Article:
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Miracle on 34th Street

Miracle on 34th Street

20th Dec 2016

“Miracle on 34th Street” is a 1947 movie whose plot takes place between Thanksgiving Day and Christmas in New York City. It focuses on a department store Santa Claus who claims to be the real Santa. I have watched the movie ever since I was a pup and always look forward to seeing it over the holidays. This year I got to watch it from my room at the Grand Central Hyatt in New York City. Cheryl and I always stay at the Hyatt because we learned to use the subway system while living there in the early 1970s, and the convenience of getting to the “tubes” from the Hyatt is seamless. Given the recent “polar vortex” the ability to go from Grand Central Station to Wall Street without going outside was spiffy, but I digress.

Most readers of these missives know for the past three weeks I have resided at the Hyatt in NYC seeing portfolio managers (PMs), doing various media “hits,” and marinating olives with the group “Friends of Fermentation.” Indeed, we had our own miracle on 34th street over the past few weeks. Last week began with the Friends of Fermentation (FOF) Christmas party where such notables as Arthur Cashin, Bob Pisani, David Kotok, John Mauldin, Charlie Plosser (former president of the Philly Fed) were in attendance. Serendipitously, a number of us walked from the party over to Delmonico’s to have dinner and pick Charlie’s “Federal Reserve” mind. The joint was full and the maître ‘d was surprised that eight of us showed up without a reservation, telling us to wait a few minutes to see what he could do. Again, serendipitously, we were ushered into the private dining room in the back of the restaurant.

Tuesday I met with accounts during the day and at 4:30 p.m. rode the number 4 express down to Bobby Van’s for the nightly gathering of FOF. Hereto in attendance were many notables including the uber-smart Danielle DiMartino Booth, who invited us to dinner along with about 20 of her closest friends. She held “court” there leading a spirted discussion about the state of the state. Wednesday it was more of the same except when we showed up for FOF our reserved corner of the bar was packed with cameras to video Arthur Cashin’s annual prediction for the new year. CNBC’s Bob Pisani was the moderator and the guy sitting behind him in the video is me. When the taping was over Bob and a few of us took the number 4 express back to midtown to “crash” Wall Street icon Buzzy Geduld’s Christmas party, once again serendipitous. Thursday was more of the same.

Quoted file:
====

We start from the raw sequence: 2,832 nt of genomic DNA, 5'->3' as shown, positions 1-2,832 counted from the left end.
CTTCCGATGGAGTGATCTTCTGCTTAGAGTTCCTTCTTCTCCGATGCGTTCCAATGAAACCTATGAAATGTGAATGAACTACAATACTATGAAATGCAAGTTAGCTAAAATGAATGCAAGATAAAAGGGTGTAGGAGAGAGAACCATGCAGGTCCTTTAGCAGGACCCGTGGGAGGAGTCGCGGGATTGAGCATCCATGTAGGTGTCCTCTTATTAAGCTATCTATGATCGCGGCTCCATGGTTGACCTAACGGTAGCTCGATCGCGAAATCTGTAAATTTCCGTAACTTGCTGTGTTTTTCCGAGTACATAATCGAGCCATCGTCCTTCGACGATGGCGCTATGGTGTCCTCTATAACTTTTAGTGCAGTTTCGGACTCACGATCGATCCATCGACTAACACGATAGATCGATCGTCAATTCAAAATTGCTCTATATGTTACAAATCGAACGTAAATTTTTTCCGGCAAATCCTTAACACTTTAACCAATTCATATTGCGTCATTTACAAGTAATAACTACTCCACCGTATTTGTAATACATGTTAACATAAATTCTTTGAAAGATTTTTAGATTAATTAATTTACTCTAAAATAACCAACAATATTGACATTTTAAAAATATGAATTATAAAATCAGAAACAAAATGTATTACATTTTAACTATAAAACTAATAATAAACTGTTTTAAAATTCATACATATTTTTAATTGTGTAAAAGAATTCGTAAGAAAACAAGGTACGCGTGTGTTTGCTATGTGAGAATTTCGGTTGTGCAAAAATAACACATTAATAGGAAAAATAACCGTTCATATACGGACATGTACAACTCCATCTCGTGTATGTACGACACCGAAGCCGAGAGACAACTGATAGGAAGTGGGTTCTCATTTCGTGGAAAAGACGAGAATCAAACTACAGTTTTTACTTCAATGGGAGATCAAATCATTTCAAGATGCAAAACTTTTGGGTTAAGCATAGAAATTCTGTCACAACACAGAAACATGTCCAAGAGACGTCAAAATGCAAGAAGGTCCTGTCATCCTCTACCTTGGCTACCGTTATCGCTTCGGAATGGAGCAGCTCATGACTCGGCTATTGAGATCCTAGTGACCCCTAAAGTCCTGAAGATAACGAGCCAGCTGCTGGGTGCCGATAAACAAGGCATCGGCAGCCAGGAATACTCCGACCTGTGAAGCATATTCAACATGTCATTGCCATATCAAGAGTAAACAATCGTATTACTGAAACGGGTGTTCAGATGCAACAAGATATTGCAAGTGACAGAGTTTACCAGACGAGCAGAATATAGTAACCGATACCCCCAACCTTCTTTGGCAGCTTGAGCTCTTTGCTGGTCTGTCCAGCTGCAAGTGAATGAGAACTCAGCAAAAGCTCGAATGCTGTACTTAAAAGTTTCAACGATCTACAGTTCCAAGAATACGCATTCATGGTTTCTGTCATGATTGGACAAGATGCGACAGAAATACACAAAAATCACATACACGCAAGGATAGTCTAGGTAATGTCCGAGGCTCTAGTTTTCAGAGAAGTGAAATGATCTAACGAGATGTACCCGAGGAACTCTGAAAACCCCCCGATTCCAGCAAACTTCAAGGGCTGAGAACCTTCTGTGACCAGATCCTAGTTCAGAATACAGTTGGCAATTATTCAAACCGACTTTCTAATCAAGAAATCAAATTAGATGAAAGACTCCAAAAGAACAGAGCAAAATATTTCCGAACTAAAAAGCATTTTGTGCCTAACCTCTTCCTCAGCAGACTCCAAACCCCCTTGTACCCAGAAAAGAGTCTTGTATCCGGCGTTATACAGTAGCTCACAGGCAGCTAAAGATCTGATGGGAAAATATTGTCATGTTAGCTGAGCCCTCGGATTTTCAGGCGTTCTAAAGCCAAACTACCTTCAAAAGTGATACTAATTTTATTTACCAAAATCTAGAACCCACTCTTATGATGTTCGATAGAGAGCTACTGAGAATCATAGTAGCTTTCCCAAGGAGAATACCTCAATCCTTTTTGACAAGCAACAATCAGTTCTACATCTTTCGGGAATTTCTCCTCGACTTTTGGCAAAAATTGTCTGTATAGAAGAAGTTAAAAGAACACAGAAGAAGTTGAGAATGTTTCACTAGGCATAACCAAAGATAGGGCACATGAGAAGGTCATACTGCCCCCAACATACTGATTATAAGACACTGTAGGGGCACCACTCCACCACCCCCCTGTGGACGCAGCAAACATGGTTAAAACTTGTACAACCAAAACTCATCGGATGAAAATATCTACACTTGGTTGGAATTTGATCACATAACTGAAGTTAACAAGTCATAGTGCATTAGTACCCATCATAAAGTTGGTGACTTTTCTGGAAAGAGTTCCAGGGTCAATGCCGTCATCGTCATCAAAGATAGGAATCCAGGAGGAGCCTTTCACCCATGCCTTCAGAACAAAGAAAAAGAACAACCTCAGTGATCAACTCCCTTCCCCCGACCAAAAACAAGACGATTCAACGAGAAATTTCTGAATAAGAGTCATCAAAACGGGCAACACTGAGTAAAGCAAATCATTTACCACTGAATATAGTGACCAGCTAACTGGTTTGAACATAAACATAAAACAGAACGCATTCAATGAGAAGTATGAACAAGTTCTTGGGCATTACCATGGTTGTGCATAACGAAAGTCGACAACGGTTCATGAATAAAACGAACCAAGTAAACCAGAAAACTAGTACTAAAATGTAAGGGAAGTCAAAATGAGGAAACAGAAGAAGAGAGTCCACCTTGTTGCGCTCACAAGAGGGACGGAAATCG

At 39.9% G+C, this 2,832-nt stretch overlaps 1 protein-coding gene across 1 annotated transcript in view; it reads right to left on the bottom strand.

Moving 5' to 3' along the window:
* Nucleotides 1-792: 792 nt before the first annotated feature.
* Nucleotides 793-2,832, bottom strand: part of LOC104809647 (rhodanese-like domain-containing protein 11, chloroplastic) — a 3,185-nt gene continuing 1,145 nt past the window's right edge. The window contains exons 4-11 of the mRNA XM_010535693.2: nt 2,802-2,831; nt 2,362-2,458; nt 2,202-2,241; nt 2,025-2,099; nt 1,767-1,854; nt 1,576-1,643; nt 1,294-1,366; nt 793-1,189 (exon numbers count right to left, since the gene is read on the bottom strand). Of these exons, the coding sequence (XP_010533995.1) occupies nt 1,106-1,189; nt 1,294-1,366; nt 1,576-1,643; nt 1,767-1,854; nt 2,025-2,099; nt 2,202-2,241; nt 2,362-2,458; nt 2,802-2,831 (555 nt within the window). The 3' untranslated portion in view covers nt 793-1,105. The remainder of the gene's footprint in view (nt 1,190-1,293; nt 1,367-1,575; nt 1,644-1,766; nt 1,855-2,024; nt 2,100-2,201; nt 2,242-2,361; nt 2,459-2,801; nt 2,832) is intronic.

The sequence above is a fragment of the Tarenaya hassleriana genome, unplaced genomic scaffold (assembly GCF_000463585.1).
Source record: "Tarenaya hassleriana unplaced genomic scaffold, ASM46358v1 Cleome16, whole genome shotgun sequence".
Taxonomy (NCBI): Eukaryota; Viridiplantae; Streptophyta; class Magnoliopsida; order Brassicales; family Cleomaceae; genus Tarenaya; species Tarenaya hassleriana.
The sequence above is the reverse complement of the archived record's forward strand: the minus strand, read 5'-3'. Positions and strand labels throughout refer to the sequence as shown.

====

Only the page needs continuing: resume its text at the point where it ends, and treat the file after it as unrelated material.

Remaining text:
So what did I learn over the past few weeks? Well, at the Blackrock CIO Roundtable Larry Fink told us that this is the biggest “honeymoon” he has ever seen, but that it feels like you should stay long stocks into the January 20th inauguration where reality just might show up. My dinner with Mary Lisanti (PM of the Lebenthal Lisanti Small Cap Growth Fund) was enlightening combined with a bunch of investment ideas. I have known Mary for years and have stayed long her fund (ASCGX/$18.82) because over the longer term I believe Mary will make me money.

I met with Hamilton Reiner, the PM for the JP Morgan Hedged Equity Fund (JHQAX/$17.28), whose objective is to provide participation in rising equity markets and a hedge in declining markets using a disciplined options strategy. I also met with Yaz Romahi, the CIO for JP Morgan’s Quantitative Beta Business. JP Morgan has seven principles for long-term investing: 1) plan on living a long time; 2) cash isn’t always king; 3) harness the power of dividends and compounding; 4) avoid emotional bias by sticking to a plan; 5) volatility is normal, don’t let it derail you; 6) staying invested matters; 7) diversification works.